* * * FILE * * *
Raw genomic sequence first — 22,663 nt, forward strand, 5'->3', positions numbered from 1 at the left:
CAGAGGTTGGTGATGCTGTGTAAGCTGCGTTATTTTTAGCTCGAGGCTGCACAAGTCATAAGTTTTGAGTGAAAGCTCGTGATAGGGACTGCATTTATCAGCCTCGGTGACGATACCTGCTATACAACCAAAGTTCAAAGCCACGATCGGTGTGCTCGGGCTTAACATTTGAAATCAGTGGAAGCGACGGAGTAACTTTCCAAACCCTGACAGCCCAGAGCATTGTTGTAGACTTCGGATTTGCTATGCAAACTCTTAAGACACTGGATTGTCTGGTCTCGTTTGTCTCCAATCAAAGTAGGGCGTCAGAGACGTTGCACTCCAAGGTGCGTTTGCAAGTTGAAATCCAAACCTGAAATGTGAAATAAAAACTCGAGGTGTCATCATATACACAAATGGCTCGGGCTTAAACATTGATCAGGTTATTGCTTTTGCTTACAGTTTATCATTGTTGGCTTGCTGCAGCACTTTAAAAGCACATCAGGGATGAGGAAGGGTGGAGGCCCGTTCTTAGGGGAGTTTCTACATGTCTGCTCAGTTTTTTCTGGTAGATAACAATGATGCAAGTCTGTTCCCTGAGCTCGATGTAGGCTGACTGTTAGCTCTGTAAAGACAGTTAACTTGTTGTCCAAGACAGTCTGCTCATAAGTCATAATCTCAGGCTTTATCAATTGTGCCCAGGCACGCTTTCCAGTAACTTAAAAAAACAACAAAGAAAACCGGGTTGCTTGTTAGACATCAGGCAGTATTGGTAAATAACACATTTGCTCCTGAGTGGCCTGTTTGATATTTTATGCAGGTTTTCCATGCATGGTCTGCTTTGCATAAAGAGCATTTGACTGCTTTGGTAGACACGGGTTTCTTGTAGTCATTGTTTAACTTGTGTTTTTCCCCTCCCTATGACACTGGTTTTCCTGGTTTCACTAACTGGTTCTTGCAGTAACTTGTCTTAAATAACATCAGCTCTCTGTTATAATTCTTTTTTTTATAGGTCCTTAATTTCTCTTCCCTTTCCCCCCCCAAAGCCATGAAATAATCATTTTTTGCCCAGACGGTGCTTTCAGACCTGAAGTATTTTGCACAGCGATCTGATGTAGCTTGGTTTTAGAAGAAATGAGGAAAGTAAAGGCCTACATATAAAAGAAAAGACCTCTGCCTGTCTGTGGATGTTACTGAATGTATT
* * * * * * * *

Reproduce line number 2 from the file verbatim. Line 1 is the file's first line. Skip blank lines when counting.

CAGAGGTTGGTGATGCTGTGTAAGCTGCGTTATTTTTAGCTCGAGGCTGCACAAGTCATAAGTTTTGAGTGAAAGCTCGTGATAGGGACTGCATTTATCAGCCTCGGTGACGATACCTGCTATACAACCAAAGTTCAAAGCCACGATCGGTGTGCTCGGGCTTAACATTTGAAATCAGTGGAAGCGACGGAGTAACTTTCCAAACCCTGACAGCCCAGAGCATTGTTGTAGACTTCGGATTTGCTATGCAAACTCTTAAGACACTGGATTGTCTGGTCTCGTTTGTCTCCAATCAAAGTAGGGCGTCAGAGACGTTGCACTCCAAGGTGCGTTTGCAAGTTGAAATCCAAACCTGAAATGTGAAATAAAAACTCGAGGTGTCATCATATACACAAATGGCTCGGGCTTAAACATTGATCAGGTTATTGCTTTTGCTTACAGTTTATCATTGTTGGCTTGCTGCAGCACTTTAAAAGCACATCAGGGATGAGGAAGGGTGGAGGCCCGTTCTTAGGGGAGTTTCTACATGTCTGCTCAGTTTTTTCTGGTAGATAACAATGATGCAAGTCTGTTCCCTGAGCTCGATGTAGGCTGACTGTTAGCTCTGTAAAGACAGTTAACTTGTTGTCCAAGACAGTCTGCTCATAAGTCATAATCTCAGGCTTTATCAATTGTGCCCAGGCACGCTTTCCAGTAACTTAAAAAAACAACAAAGAAAACCGGGTTGCTTGTTAGACATCAGGCAGTATTGGTAAATAACACATTTGCTCCTGAGTGGCCTGTTTGATATTTTATGCAGGTTTTCCATGCATGGTCTGCTTTGCATAAAGAGCATTTGACTGCTTTGGTAGACACGGGTTTCTTGTAGTCATTGTTTAACTTGTGTTTTTCCCCTCCCTATGACACTGGTTTTCCTGGTTTCACTAACTGGTTCTTGCAGTAACTTGTCTTAAATAACATCAGCTCTCTGTTATAATTCTTTTTTTTATAGGTCCTTAATTTCTCTTCCCTTTCCCCCCCCAAAGCCATGAAATAATCATTTTTTGCCCAGACGGTGCTTTCAGACCTGAAGTATTTTGCACAGCGATCTGATGTAGCTTGGTTTTAGAAGAAATGAGGAAAGTAAAGGCCTACATATAAAAGAAAAGACCTCTGCCTGTCTGTGGATGTTACTGAATGTATT